DG NIMASA, Dr. Dakuku Peterside


The Nigerian Maritime Administration and Safety Agency NIMASA has inaugurated 120 Marine Litter Marshals to assist in its efforts to rid the oceans and seas in the country of unwanted waste materials that could cause environmental degradation and also impede safety of navigation on the nation’s territorial waters.

This is in tandem with NIMASA’s statutory function of marine environment management and in its continuous quest to reposition Nigeria’s maritime industry in line with global best practice. These marine litter marshals, who are young Nigerians, are expected to ensure that the oceans are kept clean and safe.

Director General of the agency, Dr. Dakuku Peterside, while speaking at the official inauguration ceremony of the 120 marshals, who represent the first phase of the scheme held at the Nigerian Maritime Resource Development Centre in Lagos, charged Nigerians on the need for sustainable use of the ocean resources. He also said that there are so many activities dependent on the ocean; hence the need to ensure it is clean and utilised optimally.

“The state of health of the ocean is related to the state of our health and our economy; therefore we must stop the indiscriminate dumping of materials in our ocean.

“The marine litters directly impact on ocean life, marine habitats, human health, and navigational safety with potential impacts on socio-economic development of nations. This necessitated the agency’s collaborate with the United Nations Environment Programme UNEP, Global Partnership Action GPA in 2015 to carry out a scientific study on marine litter challenge in Nigeria, thereby culminating to the development of the national action plan on marine litter and its campaign concept”, the DG said.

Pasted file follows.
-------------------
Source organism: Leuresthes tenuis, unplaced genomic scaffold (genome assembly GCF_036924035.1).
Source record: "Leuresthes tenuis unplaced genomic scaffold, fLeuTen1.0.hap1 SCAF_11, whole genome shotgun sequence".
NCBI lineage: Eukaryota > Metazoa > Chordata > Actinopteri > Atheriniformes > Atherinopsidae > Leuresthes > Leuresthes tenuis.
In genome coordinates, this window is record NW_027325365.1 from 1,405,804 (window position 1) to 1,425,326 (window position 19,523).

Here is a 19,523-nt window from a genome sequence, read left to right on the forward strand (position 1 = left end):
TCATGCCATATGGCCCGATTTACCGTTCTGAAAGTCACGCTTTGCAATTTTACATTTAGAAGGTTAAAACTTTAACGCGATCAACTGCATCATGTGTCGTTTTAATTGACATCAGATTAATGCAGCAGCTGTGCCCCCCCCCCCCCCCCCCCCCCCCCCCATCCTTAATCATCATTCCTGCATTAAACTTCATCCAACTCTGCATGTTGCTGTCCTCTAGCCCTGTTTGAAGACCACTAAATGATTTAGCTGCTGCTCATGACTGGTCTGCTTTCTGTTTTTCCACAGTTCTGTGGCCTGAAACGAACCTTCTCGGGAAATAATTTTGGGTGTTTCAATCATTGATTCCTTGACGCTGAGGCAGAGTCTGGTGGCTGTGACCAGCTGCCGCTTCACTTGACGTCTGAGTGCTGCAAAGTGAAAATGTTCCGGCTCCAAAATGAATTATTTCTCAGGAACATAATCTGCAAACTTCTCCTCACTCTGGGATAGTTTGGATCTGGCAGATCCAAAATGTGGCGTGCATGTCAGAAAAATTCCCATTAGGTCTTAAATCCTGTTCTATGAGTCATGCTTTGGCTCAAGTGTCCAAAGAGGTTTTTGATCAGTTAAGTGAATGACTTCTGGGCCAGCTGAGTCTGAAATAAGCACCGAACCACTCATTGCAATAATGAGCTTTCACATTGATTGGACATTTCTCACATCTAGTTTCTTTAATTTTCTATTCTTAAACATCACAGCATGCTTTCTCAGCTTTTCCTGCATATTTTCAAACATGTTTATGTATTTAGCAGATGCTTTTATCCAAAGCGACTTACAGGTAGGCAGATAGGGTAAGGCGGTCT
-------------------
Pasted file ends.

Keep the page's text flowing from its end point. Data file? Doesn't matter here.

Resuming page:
He however charged the marshals to go to the ports, coastlines and littoral communities and enlighten them on the need to maintain cleaner oceans; enjoined them to also keep watch and ensure that the right thing is done so that our eco system can be preserved. He further warned that the agency will not condone indiscriminate dumping of waste at sea.

Meanwhile a marine environment expert and President of the Waste Management Society of Nigeria, Professor Osinbajo Oladele, while speaking at the event, lauded the NIMASA initiative, describing the agency as a beacon of hope to the rest of Africa. He also said there was need to preserve our oceans as it holds a lot of opportunities in developing the nation.

Oladele said: “There is the need for inter-generational equity of our resources, which means the survival of the eco system is dependent on this present generation as it will affect the future generation. The environment is not a gift from our parents, but a loan from our children. We must therefore do all we can to preserve it.

Recall that the Convention on the Prevention of Marine Pollution by Dumping of Wastes and Other Matter 1972, commonly called the London Convention or Marine Dumping Convention, is an agreement to control pollution of the sea by dumping and to encourage regional agreements supplementary to the Convention. It covers the deliberate disposal at sea of wastes or other matter from vessels, aircraft, and platforms.

Available global statistics show that roughly 80 per cent of marine pollution originates on land and so to address this, strong coordinated action is needed, which propelled the UN to champion a course for the Global Programme of Action for the Protection of the Marine Environment from Land-based activities.

As part of its efforts to eliminate sea waste generated on land, NIMASA keyed into in order to establish and strengthen voluntary and a multi-stakeholder partnership on nutrient pollution, marine litter and water wastes.

Coordinator of the project and Deputy Director of the agency in charge of Marine and Environment Management, Dr. (Mrs.) Felicia Mogo said the initiative was designed to ensure proper solid waste management and in particular prevent materials like plastic waste and other dangerous items from getting into the nation’s waters to forestall navigational challenges.